Uterine Cancer Facts, Symptoms and Treatment
The most common type of uterine cancer is also called endometrial cancer because it forms in the lining of your uterus, called the endometrium. When uterine cancer is found early, treatment works best.
There is no way to know for sure if you will get uterine cancer. Some women get it without being at high risk.
Factors that might increase the chance that you will get uterine cancer are:~Are older than 50.
~Are obese (have an abnormally high, unhealthy amount of body fat).
~Take estrogen by itself (without progesterone) for hormone replacement during menopause.
~Have had trouble getting pregnant, or have had fewer than five periods in a year before starting menopause.
~Take tamoxifen, a drug used to treat certain types of breast cancer.
~Have close family members who have had uterine, colon, or ovarian cancer.
If one or more of these things is true for you, it does not mean you will get uterine cancer. But you should speak with your doctor to see if he or she recommends more frequent exams.
There is no known way to prevent uterine cancer. But these things may reduce your chance of getting uterine cancer:
~Using birth control pills.
~Maintaining a healthy weight and being physically active.
~Taking progesterone, if you are taking estrogen.
Ask your doctor about how often you should be checked for uterine cancer, especially if you think that you have factors that increase your chance of getting it.
Uterine cancer may cause vaginal discharge or bleeding that is not normal for you. Bleeding may be abnormal because of how heavy it is or when it happens, such as after you have gone through menopause, between periods, or any other bleeding that is longer or heavier than is normal for you. Uterine cancer may also cause other symptoms, such as pain or pressure in your pelvis.
If you have bleeding that is not normal for you, especially if you have already gone through menopause, see a doctor right away. Also see a doctor if you have any other signs or symptoms for two weeks or longer. These things may be caused by something other than cancer, but the only way to know is to see your doctor.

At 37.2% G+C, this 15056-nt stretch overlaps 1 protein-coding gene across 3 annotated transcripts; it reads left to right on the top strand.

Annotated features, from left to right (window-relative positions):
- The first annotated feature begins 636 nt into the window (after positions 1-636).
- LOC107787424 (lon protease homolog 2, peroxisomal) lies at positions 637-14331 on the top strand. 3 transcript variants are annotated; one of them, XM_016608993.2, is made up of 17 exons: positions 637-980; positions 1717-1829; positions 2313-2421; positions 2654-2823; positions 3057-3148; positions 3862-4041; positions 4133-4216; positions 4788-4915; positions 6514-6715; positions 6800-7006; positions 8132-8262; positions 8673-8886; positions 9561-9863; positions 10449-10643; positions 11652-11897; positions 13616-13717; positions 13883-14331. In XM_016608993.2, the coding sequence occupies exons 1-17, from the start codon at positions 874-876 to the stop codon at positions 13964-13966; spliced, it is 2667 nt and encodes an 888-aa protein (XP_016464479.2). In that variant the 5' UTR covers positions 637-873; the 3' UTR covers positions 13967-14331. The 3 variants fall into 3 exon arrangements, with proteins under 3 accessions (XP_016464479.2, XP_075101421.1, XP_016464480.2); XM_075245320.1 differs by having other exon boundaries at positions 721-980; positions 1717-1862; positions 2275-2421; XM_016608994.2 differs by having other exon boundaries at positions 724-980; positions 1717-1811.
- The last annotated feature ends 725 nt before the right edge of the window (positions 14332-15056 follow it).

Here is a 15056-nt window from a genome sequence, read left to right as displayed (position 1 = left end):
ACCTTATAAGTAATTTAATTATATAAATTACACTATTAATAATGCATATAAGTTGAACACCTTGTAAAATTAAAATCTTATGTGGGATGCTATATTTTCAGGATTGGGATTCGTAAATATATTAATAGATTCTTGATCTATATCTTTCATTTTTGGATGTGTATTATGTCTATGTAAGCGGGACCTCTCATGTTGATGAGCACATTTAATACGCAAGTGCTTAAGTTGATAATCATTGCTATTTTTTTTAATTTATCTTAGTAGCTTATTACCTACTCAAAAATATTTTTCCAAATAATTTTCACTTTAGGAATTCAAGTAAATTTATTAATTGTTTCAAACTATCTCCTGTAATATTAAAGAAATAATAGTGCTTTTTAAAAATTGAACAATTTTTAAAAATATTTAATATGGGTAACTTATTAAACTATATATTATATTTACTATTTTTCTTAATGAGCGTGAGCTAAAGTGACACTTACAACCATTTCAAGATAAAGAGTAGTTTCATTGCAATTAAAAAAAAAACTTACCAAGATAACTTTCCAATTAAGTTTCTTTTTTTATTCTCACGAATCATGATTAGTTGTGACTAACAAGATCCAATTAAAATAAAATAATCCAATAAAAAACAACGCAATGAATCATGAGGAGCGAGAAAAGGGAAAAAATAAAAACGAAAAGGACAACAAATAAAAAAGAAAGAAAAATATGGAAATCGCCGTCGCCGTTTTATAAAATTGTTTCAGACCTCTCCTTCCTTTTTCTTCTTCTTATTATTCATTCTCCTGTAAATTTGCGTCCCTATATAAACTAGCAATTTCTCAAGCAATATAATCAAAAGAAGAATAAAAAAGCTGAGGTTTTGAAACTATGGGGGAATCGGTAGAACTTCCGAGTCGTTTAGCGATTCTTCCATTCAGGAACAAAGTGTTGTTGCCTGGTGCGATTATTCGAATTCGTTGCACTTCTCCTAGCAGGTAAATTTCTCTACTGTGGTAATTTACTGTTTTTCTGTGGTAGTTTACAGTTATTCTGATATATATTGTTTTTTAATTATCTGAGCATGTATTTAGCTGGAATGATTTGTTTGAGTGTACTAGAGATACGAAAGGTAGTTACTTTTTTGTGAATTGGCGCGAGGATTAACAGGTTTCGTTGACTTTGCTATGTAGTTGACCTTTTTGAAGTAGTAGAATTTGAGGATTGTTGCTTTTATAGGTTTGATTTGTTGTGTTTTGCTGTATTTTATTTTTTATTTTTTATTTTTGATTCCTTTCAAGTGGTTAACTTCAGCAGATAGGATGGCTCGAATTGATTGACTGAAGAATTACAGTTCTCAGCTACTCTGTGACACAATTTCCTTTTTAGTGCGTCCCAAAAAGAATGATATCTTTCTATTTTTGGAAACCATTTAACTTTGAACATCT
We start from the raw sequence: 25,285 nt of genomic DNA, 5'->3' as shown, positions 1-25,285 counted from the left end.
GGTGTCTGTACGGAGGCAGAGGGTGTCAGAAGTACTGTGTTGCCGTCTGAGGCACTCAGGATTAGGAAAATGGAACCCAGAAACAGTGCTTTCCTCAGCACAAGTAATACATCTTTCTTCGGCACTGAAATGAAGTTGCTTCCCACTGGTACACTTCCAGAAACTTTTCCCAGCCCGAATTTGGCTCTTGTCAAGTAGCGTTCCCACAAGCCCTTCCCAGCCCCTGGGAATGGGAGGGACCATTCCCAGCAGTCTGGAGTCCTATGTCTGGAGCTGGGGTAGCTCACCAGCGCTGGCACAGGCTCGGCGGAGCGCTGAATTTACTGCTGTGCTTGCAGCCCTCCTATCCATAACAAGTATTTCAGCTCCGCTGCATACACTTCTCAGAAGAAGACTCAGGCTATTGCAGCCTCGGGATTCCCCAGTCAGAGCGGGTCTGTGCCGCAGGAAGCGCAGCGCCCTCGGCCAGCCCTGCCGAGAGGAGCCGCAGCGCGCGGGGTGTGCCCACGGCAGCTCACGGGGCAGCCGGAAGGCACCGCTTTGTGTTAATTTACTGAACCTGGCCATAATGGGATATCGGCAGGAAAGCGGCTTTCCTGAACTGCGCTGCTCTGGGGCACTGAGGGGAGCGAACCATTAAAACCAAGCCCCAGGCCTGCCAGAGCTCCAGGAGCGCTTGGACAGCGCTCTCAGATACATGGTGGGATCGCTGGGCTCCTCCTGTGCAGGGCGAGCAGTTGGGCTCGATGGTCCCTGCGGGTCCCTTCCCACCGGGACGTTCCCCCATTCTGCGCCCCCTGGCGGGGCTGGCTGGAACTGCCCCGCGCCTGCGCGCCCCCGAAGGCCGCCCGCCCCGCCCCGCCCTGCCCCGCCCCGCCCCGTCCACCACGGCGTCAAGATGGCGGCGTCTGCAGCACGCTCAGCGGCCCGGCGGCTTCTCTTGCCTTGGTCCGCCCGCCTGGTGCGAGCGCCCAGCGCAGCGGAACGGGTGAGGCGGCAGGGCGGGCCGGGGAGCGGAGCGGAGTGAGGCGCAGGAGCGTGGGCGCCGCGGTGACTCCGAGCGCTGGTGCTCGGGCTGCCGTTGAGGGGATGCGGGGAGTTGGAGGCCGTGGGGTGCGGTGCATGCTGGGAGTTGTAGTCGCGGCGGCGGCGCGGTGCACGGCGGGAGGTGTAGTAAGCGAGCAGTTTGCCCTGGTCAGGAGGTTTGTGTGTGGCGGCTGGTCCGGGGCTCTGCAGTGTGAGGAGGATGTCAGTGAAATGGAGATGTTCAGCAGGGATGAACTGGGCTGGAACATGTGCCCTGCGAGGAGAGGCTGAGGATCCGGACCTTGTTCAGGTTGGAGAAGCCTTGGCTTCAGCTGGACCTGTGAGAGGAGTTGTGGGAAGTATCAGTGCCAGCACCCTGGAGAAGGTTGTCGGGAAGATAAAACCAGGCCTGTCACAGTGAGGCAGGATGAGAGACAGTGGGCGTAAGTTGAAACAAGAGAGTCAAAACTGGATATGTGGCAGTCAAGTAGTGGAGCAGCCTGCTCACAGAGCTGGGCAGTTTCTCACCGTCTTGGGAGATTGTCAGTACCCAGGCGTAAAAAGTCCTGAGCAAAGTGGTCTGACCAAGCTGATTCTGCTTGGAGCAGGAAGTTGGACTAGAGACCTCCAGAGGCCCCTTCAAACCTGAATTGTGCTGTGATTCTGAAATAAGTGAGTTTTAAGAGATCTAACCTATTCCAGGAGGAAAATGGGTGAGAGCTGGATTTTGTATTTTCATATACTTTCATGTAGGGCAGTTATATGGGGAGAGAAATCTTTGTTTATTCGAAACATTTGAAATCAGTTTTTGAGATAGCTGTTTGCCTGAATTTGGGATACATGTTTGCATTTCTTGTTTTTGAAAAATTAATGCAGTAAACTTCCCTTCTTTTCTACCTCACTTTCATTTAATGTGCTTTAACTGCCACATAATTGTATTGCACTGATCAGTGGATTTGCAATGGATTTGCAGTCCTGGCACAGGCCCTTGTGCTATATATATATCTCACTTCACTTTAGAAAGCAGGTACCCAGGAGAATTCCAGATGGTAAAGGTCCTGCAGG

There are no simple and reliable ways to test for uterine cancer in women who do not have any signs or symptoms. The Pap test does not screen for uterine cancer. The only cancer the Pap test screens for is cervical cancer.
Screening is when a test is used to look for a disease before there are any symptoms. Diagnostic tests are used when a person has symptoms. The purpose of diagnostic tests is to find out, or diagnose, what is causing the symptoms. Diagnostic tests also may be used to check a person who is considered at high risk for cancer.
Since there is no simple and reliable way to screen for any gynecologic cancers except for cervical cancer, it is especially important to recognize warning signs and learn what you can do to reduce your risk.
If you have symptoms or believe you may be at high risk for uterine cancer, your doctor may perform an endometrial biopsy or a transvaginal ultrasound. These tests can be used to help diagnose or rule out uterine cancer. Your doctor may do this test in his or her office, or may refer you to another doctor. The doctor might perform more tests if the endometrial biopsy does not provide enough information, or if symptoms continue.
Types of Treatment
Uterine cancer is treated in several ways. It depends on the kind of uterine cancer and how far it has spread.
~Surgery: Doctors remove cancer tissue in an operation.
~Radiation: Using high-energy rays (similar to X-rays) to kill the cancer.
~Hormone Therapy: Hormone therapy removes hormones or blocks their action and stops cancer cells from growing. Hormones are substances made by glands in the body and circulated in the bloodstream.
~Chemotherapy: Using special medicines to shrink or kill the cancer. The drugs can be pills you take or medicines given in your veins, or sometimes both.